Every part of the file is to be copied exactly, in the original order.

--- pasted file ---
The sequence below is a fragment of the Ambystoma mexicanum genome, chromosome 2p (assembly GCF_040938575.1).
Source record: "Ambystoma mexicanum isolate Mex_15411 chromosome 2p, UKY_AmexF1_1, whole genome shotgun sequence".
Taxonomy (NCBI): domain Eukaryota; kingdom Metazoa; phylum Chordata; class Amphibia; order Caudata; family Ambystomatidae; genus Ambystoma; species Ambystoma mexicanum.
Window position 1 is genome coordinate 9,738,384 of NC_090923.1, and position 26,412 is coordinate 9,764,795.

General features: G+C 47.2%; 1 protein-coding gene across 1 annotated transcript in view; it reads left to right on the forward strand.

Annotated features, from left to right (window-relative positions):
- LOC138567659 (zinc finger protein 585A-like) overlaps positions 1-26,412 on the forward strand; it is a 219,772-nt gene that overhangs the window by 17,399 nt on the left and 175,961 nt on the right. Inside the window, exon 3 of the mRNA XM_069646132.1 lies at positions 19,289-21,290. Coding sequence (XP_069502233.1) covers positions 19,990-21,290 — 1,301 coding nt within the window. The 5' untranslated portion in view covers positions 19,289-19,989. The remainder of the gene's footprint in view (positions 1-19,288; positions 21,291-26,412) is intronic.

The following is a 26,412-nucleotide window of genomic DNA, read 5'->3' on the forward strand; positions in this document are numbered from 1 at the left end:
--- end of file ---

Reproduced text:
The sequence below is a fragment of the Ambystoma mexicanum genome, chromosome 2p (assembly GCF_040938575.1).
Source record: "Ambystoma mexicanum isolate Mex_15411 chromosome 2p, UKY_AmexF1_1, whole genome shotgun sequence".
Taxonomy (NCBI): domain Eukaryota; kingdom Metazoa; phylum Chordata; class Amphibia; order Caudata; family Ambystomatidae; genus Ambystoma; species Ambystoma mexicanum.
Window position 1 is genome coordinate 9,738,384 of NC_090923.1, and position 26,412 is coordinate 9,764,795.

General features: G+C 47.2%; 1 protein-coding gene across 1 annotated transcript in view; it reads left to right on the forward strand.

Annotated features, from left to right (window-relative positions):
- LOC138567659 (zinc finger protein 585A-like) overlaps positions 1-26,412 on the forward strand; it is a 219,772-nt gene that overhangs the window by 17,399 nt on the left and 175,961 nt on the right. Inside the window, exon 3 of the mRNA XM_069646132.1 lies at positions 19,289-21,290. Coding sequence (XP_069502233.1) covers positions 19,990-21,290 — 1,301 coding nt within the window. The 5' untranslated portion in view covers positions 19,289-19,989. The remainder of the gene's footprint in view (positions 1-19,288; positions 21,291-26,412) is intronic.

The following is a 26,412-nucleotide window of genomic DNA, read 5'->3' on the forward strand; positions in this document are numbered from 1 at the left end: